Rise of the Planet of the Apes: It’s Hard Out Here For A Chimp

Don’t be fooled by the goofy title or seemingly-campy subject matter– this is a good movie. Director Rupert Wyatt, aided by a clever script, makes the subject matter feel relevant and shockingly real. It has gravity without losing the sense of fun that you want from a when-apes-attack film. The real star, and what makes the film a standout and a surefire Oscar winner if there’s any justice, is the special effects work, in particular Andy Serkis’ performance as the main ape, Caesar. It’s a stirring, exciting, unpredictable performance that makes this movie more than the usual summer fare.

A young handsome scientist (James Franco) is testing apes with his prototype cure for Alzheimer’s, and he has made an incredible breakthrough: one ape, Bright Eyes, not only learned faster, but experienced incredible growth in intelligence after one dose. Unfortunately, she freaks out, and the medicine is sent back to the drawing board. They discover she freaked out not because of the medicine but because she had secretly given birth. Instead of putting it down, the scientist takes it home, where we meet his father (John Lithgow), who suffers from the late stages of Alzheimer’s. They name the ape Caesar (Andy Serkis).

They quickly learn that Caesar is amazingly smart– smarter than a human of the same age. Franco is certain that his medicine works and begins administering it to his father. Caesar, meanwhile, becomes self-aware very quickly, and doesn’t understand his position in this world: is he a pet or a son? Is he doomed to be something in between? Eventually, he is sent to a primate center, run by the sleazy Brian Cox and the sadistic Tom Felton. Caesar is saddened by this turn from what he knew of humanity, and is even sadder that apes are too stupid to find their own place in the world. Guess what happens?

Here’s the thing: this is all incredibly possible. The issue of science’s experiments not having a place in this world, the issue of experimental viruses having good and bad effects on humanity, the issue of the speed with which a medicine can get rejected or promoted solely due to politics and money. Wyatt keeps the film grounded in as much reality as an ape uprising film can have, and the questions of how apes can defeat humans and why humans don’t just get smarter too are answered in a satisfying manner. Even some of the moments that are sillier (a callback to a famous line from the original) are immediately followed by a moment couched in stunning plausibility. This is what I loved about the movie: it’s fun without being stupid.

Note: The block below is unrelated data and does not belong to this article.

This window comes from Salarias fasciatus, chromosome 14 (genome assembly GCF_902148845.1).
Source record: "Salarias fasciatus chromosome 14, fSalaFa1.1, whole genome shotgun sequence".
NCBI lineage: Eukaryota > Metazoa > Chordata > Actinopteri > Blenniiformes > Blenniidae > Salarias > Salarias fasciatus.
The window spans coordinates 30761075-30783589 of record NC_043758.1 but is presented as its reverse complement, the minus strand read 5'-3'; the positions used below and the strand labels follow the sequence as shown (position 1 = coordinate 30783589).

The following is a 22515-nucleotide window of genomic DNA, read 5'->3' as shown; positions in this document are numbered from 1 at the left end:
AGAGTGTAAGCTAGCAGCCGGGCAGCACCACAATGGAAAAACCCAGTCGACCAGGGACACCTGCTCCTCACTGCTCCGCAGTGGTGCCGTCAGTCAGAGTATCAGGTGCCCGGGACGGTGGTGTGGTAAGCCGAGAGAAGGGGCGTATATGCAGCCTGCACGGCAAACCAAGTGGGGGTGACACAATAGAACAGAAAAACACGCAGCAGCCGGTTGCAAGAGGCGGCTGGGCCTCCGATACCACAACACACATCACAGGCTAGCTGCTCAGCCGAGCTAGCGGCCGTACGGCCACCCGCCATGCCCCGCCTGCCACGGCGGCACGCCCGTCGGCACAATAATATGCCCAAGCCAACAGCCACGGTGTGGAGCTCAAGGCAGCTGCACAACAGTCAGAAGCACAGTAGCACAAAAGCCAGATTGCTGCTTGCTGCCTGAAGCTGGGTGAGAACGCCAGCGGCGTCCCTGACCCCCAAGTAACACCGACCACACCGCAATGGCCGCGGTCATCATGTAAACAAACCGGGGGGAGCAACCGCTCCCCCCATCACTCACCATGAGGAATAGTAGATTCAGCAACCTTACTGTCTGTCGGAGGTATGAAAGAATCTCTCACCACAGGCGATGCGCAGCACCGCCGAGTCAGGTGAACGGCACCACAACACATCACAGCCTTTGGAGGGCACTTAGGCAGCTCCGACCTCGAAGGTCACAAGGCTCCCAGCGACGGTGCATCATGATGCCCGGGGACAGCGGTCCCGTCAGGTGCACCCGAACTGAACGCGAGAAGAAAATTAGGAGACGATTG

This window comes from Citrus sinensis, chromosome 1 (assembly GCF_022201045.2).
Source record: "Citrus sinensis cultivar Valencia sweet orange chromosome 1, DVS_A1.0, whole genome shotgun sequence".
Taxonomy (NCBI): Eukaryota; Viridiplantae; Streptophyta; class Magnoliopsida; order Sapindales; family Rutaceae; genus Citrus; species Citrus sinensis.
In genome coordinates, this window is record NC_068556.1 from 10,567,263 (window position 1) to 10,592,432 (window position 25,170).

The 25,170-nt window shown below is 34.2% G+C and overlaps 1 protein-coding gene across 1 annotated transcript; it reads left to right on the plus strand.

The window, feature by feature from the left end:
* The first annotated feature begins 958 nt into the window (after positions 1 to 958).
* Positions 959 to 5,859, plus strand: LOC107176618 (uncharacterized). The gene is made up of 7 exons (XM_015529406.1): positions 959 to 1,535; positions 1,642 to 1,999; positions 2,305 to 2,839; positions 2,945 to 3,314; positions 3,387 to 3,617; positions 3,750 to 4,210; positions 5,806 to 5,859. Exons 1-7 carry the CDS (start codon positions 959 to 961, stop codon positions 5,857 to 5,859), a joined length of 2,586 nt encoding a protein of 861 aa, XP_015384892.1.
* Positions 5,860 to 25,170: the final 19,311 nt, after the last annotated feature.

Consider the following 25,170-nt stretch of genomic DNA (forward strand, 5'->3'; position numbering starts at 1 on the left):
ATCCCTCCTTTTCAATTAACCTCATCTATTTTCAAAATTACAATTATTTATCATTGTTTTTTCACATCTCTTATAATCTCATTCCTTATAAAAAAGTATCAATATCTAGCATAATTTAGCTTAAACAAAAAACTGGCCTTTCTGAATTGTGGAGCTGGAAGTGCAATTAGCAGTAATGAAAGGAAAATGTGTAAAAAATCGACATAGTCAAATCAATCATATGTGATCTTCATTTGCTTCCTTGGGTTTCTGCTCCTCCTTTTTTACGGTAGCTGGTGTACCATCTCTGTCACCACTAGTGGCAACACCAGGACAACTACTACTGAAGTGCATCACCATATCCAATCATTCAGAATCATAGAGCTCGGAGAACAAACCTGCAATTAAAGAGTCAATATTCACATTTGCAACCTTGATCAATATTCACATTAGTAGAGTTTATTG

The human characters are okay– I like Lithgow, but Franco phones it in and his romance with Freida Pinto takes up two minutes of screen time. Brian Cox and Tom Felton don’t get to do much either… but it doesn’t matter. The lead character is unquestionably Caesar, and just like Gollem before this, Serkis has created with the help of WETA special effects one of the best characters in recent film history. The performance is full of intelligence and magic. You never once view these apes as CGI– they are REAL. At what point can we get Serkis an Oscar, if even just a Special Achievement Oscar? It’s a terrific performance. The apes could have been more blood-thirsty, but the movie wants you to see the sophistication in Caesar, who doesn’t desire to murder humans, but rather to find his place in society. The campier movie would have had more ape carnage, and I wouldn’t have minded more. But what exists is better than what anyone could have expected. These apes are damn dirty and damn good.

~ by russellhainline on August 6, 2011.

5 Responses to “Rise of the Planet of the Apes: It’s Hard Out Here For A Chimp”

  1. The technology and performances that bring the apes to life make the film a must-see for any modern movie fan, but it’s the emotion and humanity of Caesar’s story that makes the film a must-see for any movie fan at all. Good Review! Check out mine when you can!

  2. Looks like something I’d thoroughly enjoy. I think Adny Serkis will never get recognized for what he does to bring these (Caesar and Gollum) characters to life in such a nuanced way. I think it’s just the type of films they are that won’t get him recognized even though he does an incredible job.

  3. The film industry DOES need to invent a new type of Oscar award for the kind of work that Serkis has perfected. He deserves it.

  4. At first I thought it was just going to be a ripoff from the cult following the Planet of the Apes generated. But Low and behold it was such an awesome movie!

  5. […] 6. Steven Price, Attack the Block 5. Jonny Greenwood, We Need To Talk About Kevin 4. Patrick Doyle, Rise of the Planet of the Apes 3. Howard Shore, Hugo 2. John Williams, War Horse 1. The Chemical Brothers, […]

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